Starting off this week is SUHO, who makes his long awaited solo comeback with Grey Suit, the title of both his second mini-album and title track. This is the first time we are hearing from SUHO after his solo debut back in 2020 with Let’s Love and Self Portrait. Following his solo debut, SUHO enlisted into the Korean military and recently completed his civic duty back in February of this year.
I quite enjoyed Grey Suit as it is. The slow and soft rock style of the song is totally up my alley. And I found that there was a lot to like about the song. Within Grey Suit, SUHO showcases divine yet emotionally loaded vocals that are just so captivating. Within the delivery of Grey Suit, I found that SUHO brought a hint of huskiness to some parts of the song to give it a really welcoming texture, while there was also a presence of a higher tone during the bridge and chorus that sounds charming and heavenly. All of which helped emphasise and reiterate the pleasant side of Grey Suit. The melodies in which SUHO brings to life in Grey Suit are drifty and gives off that swaying effect I commonly refer to when I review ballads. As for the instrumentation, I liked how it clearly differentiates the different parts of the song by amping up the background and playing with the intensity. It is quite appreciable, especially when there are a number of recently released songs that blur the different parts together (in some case, too much). I guess it is the small things that ultimately win me over. I did feel that Grey Suit could have been a bit more adventurous. I did notice that there was some backing ‘spoken words’ that resembled a bit of rapping for me. I think this could have brought an interesting dynamic to the song and given Grey Suit a bit of uniqueness. But overall, a nice track.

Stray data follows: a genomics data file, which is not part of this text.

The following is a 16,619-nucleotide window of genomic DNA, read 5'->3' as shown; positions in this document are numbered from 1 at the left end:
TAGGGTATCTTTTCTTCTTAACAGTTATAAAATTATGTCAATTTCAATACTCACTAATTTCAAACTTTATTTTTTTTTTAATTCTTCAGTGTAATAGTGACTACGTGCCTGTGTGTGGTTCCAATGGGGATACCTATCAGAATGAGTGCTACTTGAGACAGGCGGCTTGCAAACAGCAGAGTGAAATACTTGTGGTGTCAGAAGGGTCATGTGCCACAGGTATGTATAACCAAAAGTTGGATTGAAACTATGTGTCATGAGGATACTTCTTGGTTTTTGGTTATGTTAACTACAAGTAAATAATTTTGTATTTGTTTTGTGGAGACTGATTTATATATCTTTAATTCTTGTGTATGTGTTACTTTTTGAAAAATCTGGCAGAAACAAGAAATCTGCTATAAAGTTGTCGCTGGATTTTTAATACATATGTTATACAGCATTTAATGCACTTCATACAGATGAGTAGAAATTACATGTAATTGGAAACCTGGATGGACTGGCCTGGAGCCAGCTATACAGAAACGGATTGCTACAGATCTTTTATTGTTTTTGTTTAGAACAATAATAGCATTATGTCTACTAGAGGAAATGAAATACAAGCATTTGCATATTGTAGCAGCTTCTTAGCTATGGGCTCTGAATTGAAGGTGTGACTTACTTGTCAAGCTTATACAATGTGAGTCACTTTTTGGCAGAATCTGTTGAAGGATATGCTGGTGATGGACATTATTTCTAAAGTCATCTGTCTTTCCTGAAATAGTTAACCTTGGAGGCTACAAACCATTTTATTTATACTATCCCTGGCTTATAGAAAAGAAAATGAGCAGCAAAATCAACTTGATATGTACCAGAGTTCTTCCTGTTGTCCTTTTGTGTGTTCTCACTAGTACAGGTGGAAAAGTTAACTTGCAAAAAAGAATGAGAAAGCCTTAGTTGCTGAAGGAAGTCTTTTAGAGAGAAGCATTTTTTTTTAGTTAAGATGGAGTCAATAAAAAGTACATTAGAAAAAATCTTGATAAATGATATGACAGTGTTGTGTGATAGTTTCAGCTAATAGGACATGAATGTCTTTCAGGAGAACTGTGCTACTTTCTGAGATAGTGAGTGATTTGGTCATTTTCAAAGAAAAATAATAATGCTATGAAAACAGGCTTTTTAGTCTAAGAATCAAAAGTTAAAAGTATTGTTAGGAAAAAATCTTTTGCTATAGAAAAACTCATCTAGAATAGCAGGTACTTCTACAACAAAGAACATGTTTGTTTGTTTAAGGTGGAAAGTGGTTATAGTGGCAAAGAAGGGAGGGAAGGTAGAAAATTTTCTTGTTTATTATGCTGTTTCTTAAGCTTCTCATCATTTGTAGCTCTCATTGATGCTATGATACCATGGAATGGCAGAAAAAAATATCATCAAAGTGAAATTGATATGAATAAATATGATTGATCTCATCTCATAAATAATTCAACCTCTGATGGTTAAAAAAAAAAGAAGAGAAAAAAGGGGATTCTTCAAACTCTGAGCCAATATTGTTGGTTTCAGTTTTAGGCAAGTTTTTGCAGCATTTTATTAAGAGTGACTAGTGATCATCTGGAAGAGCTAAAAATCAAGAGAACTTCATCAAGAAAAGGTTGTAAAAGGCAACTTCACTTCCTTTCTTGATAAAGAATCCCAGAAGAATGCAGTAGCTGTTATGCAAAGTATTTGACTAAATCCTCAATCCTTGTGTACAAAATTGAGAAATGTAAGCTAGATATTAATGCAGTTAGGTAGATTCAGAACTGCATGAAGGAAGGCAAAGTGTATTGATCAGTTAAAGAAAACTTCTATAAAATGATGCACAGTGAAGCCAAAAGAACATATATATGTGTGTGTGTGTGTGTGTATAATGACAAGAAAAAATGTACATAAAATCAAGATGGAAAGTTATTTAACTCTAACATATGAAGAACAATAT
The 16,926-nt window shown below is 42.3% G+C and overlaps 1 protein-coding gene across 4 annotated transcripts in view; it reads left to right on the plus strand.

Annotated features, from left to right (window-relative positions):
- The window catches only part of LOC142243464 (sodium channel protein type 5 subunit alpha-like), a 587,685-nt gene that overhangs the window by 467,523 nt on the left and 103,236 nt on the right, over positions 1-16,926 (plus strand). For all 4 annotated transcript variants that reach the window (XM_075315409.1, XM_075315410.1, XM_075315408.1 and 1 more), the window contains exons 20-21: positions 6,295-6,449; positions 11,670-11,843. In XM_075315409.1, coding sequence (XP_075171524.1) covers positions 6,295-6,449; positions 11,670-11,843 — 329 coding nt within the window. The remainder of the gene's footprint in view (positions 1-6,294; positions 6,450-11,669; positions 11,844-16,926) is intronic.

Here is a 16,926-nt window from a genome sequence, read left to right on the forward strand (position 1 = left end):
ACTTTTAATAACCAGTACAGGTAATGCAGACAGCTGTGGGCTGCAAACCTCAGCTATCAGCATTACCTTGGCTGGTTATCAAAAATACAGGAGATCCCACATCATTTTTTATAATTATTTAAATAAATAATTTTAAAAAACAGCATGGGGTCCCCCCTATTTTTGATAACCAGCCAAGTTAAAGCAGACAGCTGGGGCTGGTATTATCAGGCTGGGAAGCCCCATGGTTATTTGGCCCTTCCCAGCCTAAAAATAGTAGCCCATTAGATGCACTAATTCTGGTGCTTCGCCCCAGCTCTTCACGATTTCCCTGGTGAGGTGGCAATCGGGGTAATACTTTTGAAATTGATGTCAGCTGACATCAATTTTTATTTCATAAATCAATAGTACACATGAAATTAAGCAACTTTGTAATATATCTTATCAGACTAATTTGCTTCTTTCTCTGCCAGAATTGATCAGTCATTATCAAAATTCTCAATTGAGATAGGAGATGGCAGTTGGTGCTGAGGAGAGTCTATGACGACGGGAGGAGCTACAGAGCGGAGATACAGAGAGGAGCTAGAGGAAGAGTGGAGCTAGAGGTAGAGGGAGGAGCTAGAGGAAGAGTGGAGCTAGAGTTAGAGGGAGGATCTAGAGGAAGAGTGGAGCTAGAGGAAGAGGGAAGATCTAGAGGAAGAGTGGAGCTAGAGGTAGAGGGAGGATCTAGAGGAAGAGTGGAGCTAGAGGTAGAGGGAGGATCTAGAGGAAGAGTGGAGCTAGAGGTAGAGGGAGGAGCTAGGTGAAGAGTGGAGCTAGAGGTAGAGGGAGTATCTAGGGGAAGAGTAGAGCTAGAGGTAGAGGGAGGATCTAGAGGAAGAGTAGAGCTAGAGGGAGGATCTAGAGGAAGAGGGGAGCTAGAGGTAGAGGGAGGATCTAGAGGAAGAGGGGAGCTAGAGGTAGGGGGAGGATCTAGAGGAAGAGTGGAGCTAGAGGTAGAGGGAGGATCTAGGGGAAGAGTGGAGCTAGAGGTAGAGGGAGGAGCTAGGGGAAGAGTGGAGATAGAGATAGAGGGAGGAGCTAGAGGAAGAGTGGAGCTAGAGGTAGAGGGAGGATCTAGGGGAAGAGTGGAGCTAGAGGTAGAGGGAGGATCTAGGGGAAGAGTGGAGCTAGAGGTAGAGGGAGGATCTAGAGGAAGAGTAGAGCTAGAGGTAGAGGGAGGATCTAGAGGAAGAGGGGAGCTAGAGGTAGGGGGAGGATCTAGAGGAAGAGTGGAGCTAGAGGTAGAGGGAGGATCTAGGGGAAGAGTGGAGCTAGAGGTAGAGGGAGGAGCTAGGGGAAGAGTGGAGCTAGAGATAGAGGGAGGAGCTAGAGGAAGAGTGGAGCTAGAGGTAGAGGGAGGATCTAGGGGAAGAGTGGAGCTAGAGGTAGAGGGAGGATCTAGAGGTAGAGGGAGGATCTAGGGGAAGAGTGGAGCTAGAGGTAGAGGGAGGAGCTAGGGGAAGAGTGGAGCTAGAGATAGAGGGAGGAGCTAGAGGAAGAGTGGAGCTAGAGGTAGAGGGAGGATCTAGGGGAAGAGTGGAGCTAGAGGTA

There really isn’t much going on other than SUHO feeling grey throughout the entire video, which is the whole point of the song. I quite liked the idea of the closet full of grey suits. Your outfit is where you would bring out the colour from within you (i.e. your mood, your personality etc.), and grey is usually a used to depict emptiness and plainness. To reiterate the emotions he is feeling, I noticed that the colours are glitchy around SUHO at first, to represent the conflicting emotions. But this also suggests that it is something that can be changed and it is most likely one’s outlook is preventing from experiencing the colours again. At the end of the video, when SUHO escapes the wardrobe, you will notice the colour is consistent and confirms that he had moved on from post-breakup emotions. I also like how they managed to also bring the band into the video, which works extremely well with the rock sound.
Song – 8/10
Music Video – 8/10
Overall Rating – 8/10